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Articles

at his core he's just a man who paints every day

James Dolan

Hunt Slonem’s artistic obsessions are a feast for the eyes.

 

Artist Hunt Slonem in his studio 

 

There’s a blizzard blowing through New York City: there’s snow in the air and ice on the streets. And the city that never sleeps is — well, perhaps not shutting down, but certainly catching its breath. 

Hunt Slonem, however, is someone who doesn’t believe in snow days. He’s wearing an old shirt and a pair of cut-off pants, both with paint stains. And he’s busy doing what he does best — poring over a canvas full of finely drawn butterflies, fine-tuning the detailed crosshatched lines of his next painting.  
“I’m a painter,” Slonem says. “I paint every day. That’s the meat and potatoes of who I am and what I do.”

As it turns out, he’s pretty good at it. Since he started painting in the early 1970s, Slonem has enjoyed extraordinary success. His work has been showcased in museums around the world, including the Smithsonian American Art Museum, New York’s Metropolitan Museum of Art, and the New York Academy of Art. He’s had over 200 solo exhibitions in dozens of countries around the world. He’s also received a number of prestigious awards and accolades, including three MacDowell Fellowships and a grant from the National Endowment for the Arts.

Slonem’s biography lists him as a “neo-expressionist.” The vast majority of his art features everyday, recognizable forms and objects, but they’re expressed in a highly personal, almost emotional style.

But it’s perhaps easier to understand him as an artist of passion. Unlike many artists, Slonem doesn’t “approach” or “consider” a subject. Rather, he tackles it and wrestles it to the ground, subduing it with brushstroke and crosshatch, until he comes to completely master it. He frequently devotes dozens of canvases to a single subject, and each of those canvases encompasses dozens of iterations of the subject.

“People are saying ‘repetition,’ like [it’s] almost a derogatory word,” Slonem says. “[But] everything in nature is repeated endlessly, and yet it’s all different. So repetition [takes] on almost a divine meaning for me. You know, like the more you repeat it, the more it becomes true. If I haven’t painted something 20 times, I don’t feel like I know the subject.”

Bunny Wallpaper

The back parlor in Cordts Mansion, Slonem’s residence in Kingston, NY

Slonem painting “Guardians & Butterflies”

The list of Slonem’s obsessions is long: butterflies, birds, rabbits, ocelots, tropical plants, tropical fruits, tropical trees, Abraham Lincoln, exotica of all kinds. But beyond the content of his art lies another obsession: colour.

To call Slonem’s work colourful would be to do it a grave disservice. More like saturated, drenched, soaked in pigment, many of his canvases are lavish and an intense homage to the entire rainbow, marked with bright hues, primarily from a tropical palatte.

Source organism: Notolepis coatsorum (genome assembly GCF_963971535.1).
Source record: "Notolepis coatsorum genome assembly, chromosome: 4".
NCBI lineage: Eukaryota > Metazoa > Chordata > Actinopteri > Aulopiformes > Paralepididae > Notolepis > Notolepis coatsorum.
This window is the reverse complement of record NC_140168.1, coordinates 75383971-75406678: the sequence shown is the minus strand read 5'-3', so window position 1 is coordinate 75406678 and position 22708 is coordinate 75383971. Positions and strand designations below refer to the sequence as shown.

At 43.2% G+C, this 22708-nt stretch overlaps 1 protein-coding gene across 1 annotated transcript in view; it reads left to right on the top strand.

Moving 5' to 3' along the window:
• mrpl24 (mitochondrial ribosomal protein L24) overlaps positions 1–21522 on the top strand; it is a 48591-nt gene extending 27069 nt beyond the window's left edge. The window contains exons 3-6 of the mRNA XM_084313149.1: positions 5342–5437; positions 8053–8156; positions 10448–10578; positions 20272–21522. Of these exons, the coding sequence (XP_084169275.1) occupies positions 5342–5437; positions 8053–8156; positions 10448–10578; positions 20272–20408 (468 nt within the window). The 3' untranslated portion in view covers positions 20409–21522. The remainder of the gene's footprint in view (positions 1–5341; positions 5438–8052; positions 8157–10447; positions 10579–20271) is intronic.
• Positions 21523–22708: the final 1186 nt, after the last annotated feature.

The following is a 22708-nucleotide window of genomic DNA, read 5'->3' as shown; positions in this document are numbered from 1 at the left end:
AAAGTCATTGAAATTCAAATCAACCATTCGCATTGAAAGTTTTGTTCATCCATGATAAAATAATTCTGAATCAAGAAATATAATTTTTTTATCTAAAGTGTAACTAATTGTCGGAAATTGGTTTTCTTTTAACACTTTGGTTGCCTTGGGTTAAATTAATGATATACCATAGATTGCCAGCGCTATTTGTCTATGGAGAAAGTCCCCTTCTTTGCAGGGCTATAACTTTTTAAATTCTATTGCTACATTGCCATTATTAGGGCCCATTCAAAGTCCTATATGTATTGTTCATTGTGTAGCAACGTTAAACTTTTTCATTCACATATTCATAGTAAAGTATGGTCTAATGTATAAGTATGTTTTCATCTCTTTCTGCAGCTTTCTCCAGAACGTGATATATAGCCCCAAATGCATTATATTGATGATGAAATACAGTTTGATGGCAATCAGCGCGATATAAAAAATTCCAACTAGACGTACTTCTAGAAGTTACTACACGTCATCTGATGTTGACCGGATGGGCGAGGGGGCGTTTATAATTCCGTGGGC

“I like to push colour to its limits,” Slonem says. “I’m happy when it’s bright and colourful and pizzazz-y and interesting. Colour is sheer joy to me. So much of the world is grey — and it just doesn’t resonate for me.”

As Slonem explains, the source of this particular obsession can be traced back to his childhood. “We lived in Hawaii, and I was familiar with all those forms and shapes and gods and animal life. You know, I loved that — [it was] paradise-like.”

“I had teachers in the ancient days — I remember one in Hawaii who would hold up two colours and say: ‘You can never use these colours together—they make you sick!’ So I used them constantly,” he says, laughing heartily. “I just like breaking rules and seeing how far you can go.”

One of those rules is the boundary between “art” and other things. In addition to being a prolific painter, Slonem is busy with sculpture, décor, and design in all forms. Slonem’s artistic window displays have graced luxury department store Bergdorf Goodman in New York City. German car maker Audi commissioned him to create a custom-designed A5 coupe — he based the design on one of his oil paintings. Last year, he collaborated with fashion accessories company Echo Design Group for a limited edition scarf and handbag collection. Late last year, he published a new book, When Art Meets Design. In between these projects, he’s somehow found the time to turn his two plantations in Louisiana into massive, grandiose galleries of paintings, furniture, and other objets d’art, decorated in his eclectic, personal style.

It all adds up to an exceptionally busy life — one that Slonem revels in. Listen to Slonem for a while, and you get the sense that the artist lives his life in the same way he paints: on a large canvas. “I hope that I will be able to do larger and larger work. I feel that I’m at my best on an enormous scale.”
“Bigger, more, better. I’m so happy with what I’m doing — it’s not like I have all these unfulfilled dreams,” Slonem says, “but my goal is to do more public things that people can see permanently.”

“And my larger goal — not a goal, but a necessity — is to have an enormous building or house that I can fill up for the rest of my life.”

Until that happens, Slonem will continue painting, whatever the weather happens to be doing outside. “I’m trying to find my boundaries,” he laughs surrounded by some of his most colourful masterpieces.

The Teal room in Slonem’s own Cordts Mansion, a residence listed on the National Historic Register.

Slonem pulled from Lee Jofa’s Groundworks paint and textiles collection for Cordts Mansion’s Lavender bedroom.

Photography by Marco Ricca